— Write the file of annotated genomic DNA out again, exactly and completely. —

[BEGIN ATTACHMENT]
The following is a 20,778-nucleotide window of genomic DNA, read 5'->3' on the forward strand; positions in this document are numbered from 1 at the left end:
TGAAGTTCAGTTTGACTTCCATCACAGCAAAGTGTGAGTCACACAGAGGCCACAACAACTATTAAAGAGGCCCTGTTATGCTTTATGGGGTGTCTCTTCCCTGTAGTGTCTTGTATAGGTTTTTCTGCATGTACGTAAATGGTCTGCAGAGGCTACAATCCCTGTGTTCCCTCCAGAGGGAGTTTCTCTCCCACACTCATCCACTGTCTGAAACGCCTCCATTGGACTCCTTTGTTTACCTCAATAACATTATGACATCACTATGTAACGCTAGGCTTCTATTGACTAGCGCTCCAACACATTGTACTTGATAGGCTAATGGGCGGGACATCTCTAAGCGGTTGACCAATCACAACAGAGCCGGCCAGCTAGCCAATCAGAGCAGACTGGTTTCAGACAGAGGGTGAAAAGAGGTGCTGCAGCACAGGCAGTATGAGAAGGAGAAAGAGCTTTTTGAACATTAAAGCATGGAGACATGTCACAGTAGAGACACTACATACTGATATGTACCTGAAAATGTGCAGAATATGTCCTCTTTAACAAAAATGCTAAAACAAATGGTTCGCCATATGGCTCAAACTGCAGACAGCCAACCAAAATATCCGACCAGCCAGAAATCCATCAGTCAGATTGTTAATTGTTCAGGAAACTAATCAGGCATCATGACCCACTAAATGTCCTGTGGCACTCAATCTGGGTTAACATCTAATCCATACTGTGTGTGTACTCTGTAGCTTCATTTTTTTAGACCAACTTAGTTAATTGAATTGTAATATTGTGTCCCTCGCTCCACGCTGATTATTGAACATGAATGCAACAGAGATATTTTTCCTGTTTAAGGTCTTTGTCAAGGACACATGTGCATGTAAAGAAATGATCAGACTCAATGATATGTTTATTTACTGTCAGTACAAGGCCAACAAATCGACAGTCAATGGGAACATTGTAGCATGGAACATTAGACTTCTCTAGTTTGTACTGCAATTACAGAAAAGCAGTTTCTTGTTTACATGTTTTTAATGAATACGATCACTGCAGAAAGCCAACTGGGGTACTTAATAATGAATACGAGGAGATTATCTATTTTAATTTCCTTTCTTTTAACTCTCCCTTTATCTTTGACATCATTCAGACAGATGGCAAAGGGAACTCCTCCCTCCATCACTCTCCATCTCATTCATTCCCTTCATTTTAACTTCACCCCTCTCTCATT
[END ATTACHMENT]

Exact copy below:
The following is a 20,778-nucleotide window of genomic DNA, read 5'->3' on the forward strand; positions in this document are numbered from 1 at the left end:
TGAAGTTCAGTTTGACTTCCATCACAGCAAAGTGTGAGTCACACAGAGGCCACAACAACTATTAAAGAGGCCCTGTTATGCTTTATGGGGTGTCTCTTCCCTGTAGTGTCTTGTATAGGTTTTTCTGCATGTACGTAAATGGTCTGCAGAGGCTACAATCCCTGTGTTCCCTCCAGAGGGAGTTTCTCTCCCACACTCATCCACTGTCTGAAACGCCTCCATTGGACTCCTTTGTTTACCTCAATAACATTATGACATCACTATGTAACGCTAGGCTTCTATTGACTAGCGCTCCAACACATTGTACTTGATAGGCTAATGGGCGGGACATCTCTAAGCGGTTGACCAATCACAACAGAGCCGGCCAGCTAGCCAATCAGAGCAGACTGGTTTCAGACAGAGGGTGAAAAGAGGTGCTGCAGCACAGGCAGTATGAGAAGGAGAAAGAGCTTTTTGAACATTAAAGCATGGAGACATGTCACAGTAGAGACACTACATACTGATATGTACCTGAAAATGTGCAGAATATGTCCTCTTTAACAAAAATGCTAAAACAAATGGTTCGCCATATGGCTCAAACTGCAGACAGCCAACCAAAATATCCGACCAGCCAGAAATCCATCAGTCAGATTGTTAATTGTTCAGGAAACTAATCAGGCATCATGACCCACTAAATGTCCTGTGGCACTCAATCTGGGTTAACATCTAATCCATACTGTGTGTGTACTCTGTAGCTTCATTTTTTTAGACCAACTTAGTTAATTGAATTGTAATATTGTGTCCCTCGCTCCACGCTGATTATTGAACATGAATGCAACAGAGATATTTTTCCTGTTTAAGGTCTTTGTCAAGGACACATGTGCATGTAAAGAAATGATCAGACTCAATGATATGTTTATTTACTGTCAGTACAAGGCCAACAAATCGACAGTCAATGGGAACATTGTAGCATGGAACATTAGACTTCTCTAGTTTGTACTGCAATTACAGAAAAGCAGTTTCTTGTTTACATGTTTTTAATGAATACGATCACTGCAGAAAGCCAACTGGGGTACTTAATAATGAATACGAGGAGATTATCTATTTTAATTTCCTTTCTTTTAACTCTCCCTTTATCTTTGACATCATTCAGACAGATGGCAAAGGGAACTCCTCCCTCCATCACTCTCCATCTCATTCATTCCCTTCATTTTAACTTCACCCCTCTCTCATT